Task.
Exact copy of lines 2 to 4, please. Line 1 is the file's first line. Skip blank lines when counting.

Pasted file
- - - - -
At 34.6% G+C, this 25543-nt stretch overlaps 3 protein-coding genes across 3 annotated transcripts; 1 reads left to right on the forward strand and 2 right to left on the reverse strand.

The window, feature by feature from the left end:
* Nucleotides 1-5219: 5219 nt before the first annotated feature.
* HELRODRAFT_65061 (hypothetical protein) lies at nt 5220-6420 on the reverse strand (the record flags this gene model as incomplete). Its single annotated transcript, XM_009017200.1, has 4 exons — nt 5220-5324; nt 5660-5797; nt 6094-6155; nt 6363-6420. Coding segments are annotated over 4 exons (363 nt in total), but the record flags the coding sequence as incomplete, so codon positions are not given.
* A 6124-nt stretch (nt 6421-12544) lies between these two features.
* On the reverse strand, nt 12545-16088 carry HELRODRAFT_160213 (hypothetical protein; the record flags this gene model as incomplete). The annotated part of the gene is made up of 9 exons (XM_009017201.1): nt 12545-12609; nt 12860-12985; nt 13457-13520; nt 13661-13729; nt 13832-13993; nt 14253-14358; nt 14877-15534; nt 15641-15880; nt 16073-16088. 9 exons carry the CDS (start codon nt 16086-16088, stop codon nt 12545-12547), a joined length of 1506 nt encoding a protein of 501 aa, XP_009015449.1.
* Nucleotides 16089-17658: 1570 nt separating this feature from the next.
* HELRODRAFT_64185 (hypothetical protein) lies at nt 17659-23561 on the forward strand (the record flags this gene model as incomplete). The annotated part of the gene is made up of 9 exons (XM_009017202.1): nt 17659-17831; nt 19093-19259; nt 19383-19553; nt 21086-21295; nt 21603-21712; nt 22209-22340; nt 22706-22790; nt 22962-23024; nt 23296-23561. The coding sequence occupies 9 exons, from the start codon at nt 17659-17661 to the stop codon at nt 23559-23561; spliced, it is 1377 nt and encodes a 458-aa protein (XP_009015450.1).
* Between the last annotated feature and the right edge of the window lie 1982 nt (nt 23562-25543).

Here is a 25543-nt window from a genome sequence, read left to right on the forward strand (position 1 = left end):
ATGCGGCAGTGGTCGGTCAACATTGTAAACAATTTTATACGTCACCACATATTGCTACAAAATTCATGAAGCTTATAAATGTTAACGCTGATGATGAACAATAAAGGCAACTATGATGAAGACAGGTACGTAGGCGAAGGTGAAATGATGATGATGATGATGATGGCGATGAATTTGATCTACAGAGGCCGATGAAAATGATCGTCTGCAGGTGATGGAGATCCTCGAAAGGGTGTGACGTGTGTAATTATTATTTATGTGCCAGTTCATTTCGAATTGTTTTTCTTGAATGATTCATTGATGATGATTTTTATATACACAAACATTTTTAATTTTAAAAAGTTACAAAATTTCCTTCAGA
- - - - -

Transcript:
The window, feature by feature from the left end:
* Nucleotides 1-5219: 5219 nt before the first annotated feature.
* HELRODRAFT_65061 (hypothetical protein) lies at nt 5220-6420 on the reverse strand (the record flags this gene model as incomplete). Its single annotated transcript, XM_009017200.1, has 4 exons — nt 5220-5324; nt 5660-5797; nt 6094-6155; nt 6363-6420. Coding segments are annotated over 4 exons (363 nt in total), but the record flags the coding sequence as incomplete, so codon positions are not given.